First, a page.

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DHS Partnership Fights Cyber Crime With Innovative Digital Tools

The organization is working on digital forensic technologies to support cybersecurity.

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Jim Jones made a career of “chasing the bad guys,” and now he leads a center of excellence (COE) focused on cyber crime to support the Department of Homeland Security mission.

The Criminal Investigation and Network Analysis Center (CINA), a DHS S&T COE led by George Mason University, provides R&D for various DHS components, including Customs and Border Protection, the Coast Guard and the Secret Service. CINA works most often with Homeland Security Investigations (HSI), specifically for the Cyber Crime Center.

Much of Jones’ and CINA’s work revolves around digital forensics. CINA produces a variety of tools and “knowledge products” to help DHS catch drug cartels and cybercriminals, Jones told GovernmentCIO Media & Research.

Three of CINA’s most recent projects are ready to transition to DHS next year, like the one having to do with voice forensics. With voice forensics, researchers can take a voice recording and analyze small fluctuations like echo to determine where that person is, such as in the case of a distress call to the Coast Guard, he explained.

This voice forensics tool could have a variety of other uses across the agency.

“Any time we have a voice recording in an investigation, we can help validate the authenticity of that recording,” Jones said.

Another CINA project ready to transition to DHS in 2021 is the video forensics counterpart of the voice forensics tool.

“[The tool] is given different videos of potentially the same entity, so you can tell if that’s the same person in two different videos,” Jones said. “Say you have video from a crime scene, poor quality, and then at other points in the video we have very good images of a person’s face that’s not committing any crime. So this helps find if that person did commit the crime.”

The third project prepared for a 2021 transition to DHS’ Cyber Crime Center is a digital forensics project that helps law enforcement trace and access deleted data across different devices.

“If we had a phone and laptop that we didn’t know were associated with the same crime, this work would in fact link them,” Jones said.

Not all CINA projects result in specific tools for DHS use — some are more analytical in nature, providing helpful research to inform DHS missions.

“There was one project that was a study of dark web marketplaces and teased out geospatial information that goes with those dark web marketplaces,” Jones said. “To do any kind of real investigation we have to make physical contact. That turned into a knowledge product that went over to DHS. The other other one would be a study of the cartels in the northern triangle. By geolocating those posts in the social media side, they can tell where the cartels are operating, it’s turning into a map that’s given to DHS to show how the cartels are spreading and contracting at different times.”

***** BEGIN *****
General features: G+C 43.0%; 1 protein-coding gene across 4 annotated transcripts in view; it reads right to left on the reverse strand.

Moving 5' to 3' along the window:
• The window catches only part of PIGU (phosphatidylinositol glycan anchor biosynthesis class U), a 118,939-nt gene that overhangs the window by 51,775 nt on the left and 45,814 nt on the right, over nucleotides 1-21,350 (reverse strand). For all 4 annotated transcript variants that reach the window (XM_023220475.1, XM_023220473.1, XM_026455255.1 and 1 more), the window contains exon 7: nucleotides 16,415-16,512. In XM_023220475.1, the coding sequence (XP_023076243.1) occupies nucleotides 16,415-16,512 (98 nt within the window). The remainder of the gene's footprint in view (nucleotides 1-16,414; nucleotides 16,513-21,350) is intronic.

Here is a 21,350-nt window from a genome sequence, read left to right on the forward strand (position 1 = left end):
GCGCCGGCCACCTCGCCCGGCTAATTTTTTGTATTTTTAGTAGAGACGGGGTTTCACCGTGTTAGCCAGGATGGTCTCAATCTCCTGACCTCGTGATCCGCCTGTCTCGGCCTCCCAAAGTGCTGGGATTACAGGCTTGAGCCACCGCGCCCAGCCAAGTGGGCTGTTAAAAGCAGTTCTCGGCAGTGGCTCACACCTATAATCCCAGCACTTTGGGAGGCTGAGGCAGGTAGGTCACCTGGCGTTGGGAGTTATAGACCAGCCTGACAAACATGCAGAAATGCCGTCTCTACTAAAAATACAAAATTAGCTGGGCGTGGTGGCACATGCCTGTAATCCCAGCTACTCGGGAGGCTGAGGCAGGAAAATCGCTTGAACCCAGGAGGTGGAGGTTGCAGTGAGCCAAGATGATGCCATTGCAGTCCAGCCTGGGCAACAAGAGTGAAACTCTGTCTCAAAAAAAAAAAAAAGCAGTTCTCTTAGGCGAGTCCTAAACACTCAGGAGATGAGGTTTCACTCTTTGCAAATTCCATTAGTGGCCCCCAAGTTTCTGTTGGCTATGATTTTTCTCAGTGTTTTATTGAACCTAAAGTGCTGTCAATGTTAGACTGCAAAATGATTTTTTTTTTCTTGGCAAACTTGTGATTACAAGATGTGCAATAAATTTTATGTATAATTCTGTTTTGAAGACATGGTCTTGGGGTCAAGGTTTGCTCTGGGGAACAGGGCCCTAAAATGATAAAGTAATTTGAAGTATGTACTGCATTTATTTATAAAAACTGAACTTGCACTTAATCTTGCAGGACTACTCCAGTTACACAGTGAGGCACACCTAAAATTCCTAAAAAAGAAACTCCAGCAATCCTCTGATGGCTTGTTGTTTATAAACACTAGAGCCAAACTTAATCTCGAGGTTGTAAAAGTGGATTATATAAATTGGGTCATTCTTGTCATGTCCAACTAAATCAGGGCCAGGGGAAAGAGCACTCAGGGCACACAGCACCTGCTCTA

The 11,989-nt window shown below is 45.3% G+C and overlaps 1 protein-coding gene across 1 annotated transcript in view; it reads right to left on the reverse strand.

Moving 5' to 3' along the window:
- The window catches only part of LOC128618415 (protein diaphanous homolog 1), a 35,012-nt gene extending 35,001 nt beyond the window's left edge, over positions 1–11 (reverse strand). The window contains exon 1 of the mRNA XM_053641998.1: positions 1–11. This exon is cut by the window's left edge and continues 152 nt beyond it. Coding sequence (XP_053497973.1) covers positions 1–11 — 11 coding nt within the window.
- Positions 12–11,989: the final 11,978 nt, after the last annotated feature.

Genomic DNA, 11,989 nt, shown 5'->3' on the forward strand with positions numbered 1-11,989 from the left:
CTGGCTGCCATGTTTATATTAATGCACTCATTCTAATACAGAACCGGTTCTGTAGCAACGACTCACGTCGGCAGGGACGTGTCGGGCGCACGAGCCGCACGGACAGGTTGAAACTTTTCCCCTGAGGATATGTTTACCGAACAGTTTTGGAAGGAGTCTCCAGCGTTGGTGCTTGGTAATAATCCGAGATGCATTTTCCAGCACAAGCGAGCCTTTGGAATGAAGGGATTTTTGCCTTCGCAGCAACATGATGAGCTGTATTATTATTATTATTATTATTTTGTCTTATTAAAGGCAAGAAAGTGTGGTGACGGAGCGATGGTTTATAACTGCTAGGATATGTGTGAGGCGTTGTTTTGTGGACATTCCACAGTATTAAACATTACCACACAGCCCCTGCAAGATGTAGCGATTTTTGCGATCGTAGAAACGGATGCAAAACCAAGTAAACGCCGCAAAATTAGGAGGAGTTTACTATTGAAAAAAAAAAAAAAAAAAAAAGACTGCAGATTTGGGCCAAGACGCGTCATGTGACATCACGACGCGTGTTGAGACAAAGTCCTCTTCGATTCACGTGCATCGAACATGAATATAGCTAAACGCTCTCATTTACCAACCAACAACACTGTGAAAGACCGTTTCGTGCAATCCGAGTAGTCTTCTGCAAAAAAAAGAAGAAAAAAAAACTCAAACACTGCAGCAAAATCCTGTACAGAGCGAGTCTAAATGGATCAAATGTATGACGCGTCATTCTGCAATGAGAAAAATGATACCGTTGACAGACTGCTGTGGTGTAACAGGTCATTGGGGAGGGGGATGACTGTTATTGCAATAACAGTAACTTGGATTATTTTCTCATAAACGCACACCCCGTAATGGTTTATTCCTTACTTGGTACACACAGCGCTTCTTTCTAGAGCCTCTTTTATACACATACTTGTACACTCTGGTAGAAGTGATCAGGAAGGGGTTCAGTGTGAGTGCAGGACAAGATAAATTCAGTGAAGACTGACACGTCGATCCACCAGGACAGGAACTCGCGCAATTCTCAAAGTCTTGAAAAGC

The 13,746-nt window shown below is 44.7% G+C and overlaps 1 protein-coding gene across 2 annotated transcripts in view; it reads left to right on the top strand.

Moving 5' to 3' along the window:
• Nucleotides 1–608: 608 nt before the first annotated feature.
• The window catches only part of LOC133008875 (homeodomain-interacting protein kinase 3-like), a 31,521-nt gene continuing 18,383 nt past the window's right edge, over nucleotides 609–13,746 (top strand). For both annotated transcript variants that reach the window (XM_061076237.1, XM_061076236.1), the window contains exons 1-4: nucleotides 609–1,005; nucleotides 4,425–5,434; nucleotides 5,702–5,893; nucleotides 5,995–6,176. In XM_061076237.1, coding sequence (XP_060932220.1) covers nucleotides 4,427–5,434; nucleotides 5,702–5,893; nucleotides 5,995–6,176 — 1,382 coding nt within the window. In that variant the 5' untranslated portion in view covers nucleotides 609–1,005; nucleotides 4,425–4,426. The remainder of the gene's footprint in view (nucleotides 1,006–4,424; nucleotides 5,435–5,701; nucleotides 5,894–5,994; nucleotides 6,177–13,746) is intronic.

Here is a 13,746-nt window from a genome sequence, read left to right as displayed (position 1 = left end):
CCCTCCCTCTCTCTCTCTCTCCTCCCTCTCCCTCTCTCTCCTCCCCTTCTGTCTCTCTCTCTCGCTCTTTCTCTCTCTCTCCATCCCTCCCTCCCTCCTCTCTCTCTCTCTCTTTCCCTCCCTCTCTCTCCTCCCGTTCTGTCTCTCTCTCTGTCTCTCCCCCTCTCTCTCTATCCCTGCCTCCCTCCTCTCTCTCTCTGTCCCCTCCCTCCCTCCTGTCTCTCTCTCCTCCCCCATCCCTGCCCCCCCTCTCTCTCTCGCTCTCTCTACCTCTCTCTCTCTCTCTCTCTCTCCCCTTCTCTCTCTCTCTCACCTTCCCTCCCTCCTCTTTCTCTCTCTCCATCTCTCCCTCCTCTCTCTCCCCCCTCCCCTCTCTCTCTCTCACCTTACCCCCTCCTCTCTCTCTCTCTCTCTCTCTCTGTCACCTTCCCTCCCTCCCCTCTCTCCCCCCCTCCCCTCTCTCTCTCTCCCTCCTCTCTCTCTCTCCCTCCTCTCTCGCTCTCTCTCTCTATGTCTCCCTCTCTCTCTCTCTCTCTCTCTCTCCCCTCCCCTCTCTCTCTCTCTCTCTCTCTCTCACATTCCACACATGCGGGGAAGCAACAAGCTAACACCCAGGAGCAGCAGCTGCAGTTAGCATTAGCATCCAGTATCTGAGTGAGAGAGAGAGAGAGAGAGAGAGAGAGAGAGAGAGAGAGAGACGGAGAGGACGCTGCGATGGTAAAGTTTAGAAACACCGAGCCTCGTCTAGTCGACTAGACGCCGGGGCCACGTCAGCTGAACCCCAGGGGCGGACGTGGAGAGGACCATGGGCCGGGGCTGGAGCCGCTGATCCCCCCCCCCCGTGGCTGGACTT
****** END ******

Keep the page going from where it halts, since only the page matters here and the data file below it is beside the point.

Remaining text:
Despite lockdowns due to COVID-19 across the country, Jones said CINA’s work hasn’t faltered this year. In fact, it’s almost easier to catch “the bad guys” during a pandemic.

“A couple months into the pandemic, we looked at how criminal organizations are changing due to the pandemic and the pandemic response,” he said. “The folks moving stolen goods and people across borders — their job got a lot harder all of a sudden. So we looked at the adjustments criminal organizations were making and what opportunities that created for the investigative side. It’s a whole lot easier to see a ship acting suspiciously in a port when there’s only two ships in the port. That’s one of the biggest changes we saw with the pandemic, as a driver of change on the criminal side.”

DHS charges COEs with specific requests, even though DHS has its own research arm in its Science & Technology Directorate. COEs also fill a research gap left by S&T: instead of only addressing current DHS needs, COEs like CINA think about future problems DHS might face.

Cryptocurrency, for example, poses potential cybercrime challenges. Two of the center’s projects are dealing with cryptocurrency.

“One extracts data from crypto wallets, how can we know if they’re using a particular crypto and if we can get a transaction history out of that? The second looks at crypto transactions and identifies which ones are likely fraudulent. How do you know which ones you need to look at? The crypto wallet one is probably more [for] the Cyber Crime Center and the digital forensics unit. The crypto transactions project is probably [more for] HSI. It’s an open source of data that helps us tie cryptocurrency data, possibly anonymized, to criminal activity. Putting the pieces together of the criminal operations to say these groups, this is how they’re operating and this is where their flows are going,” he said.

For Jones, spending time in a lab inventing new ways to catch cybercriminals is practically the zenith of a 20-year cyber career that involved work at the Defense Department.

“The career chasing bad guys and girls was humbling because we caught them, to be really honest,” Jones said.

Now, Jones and CINA work behind the scenes to help cyber practitioners at DHS catch the bad guys.

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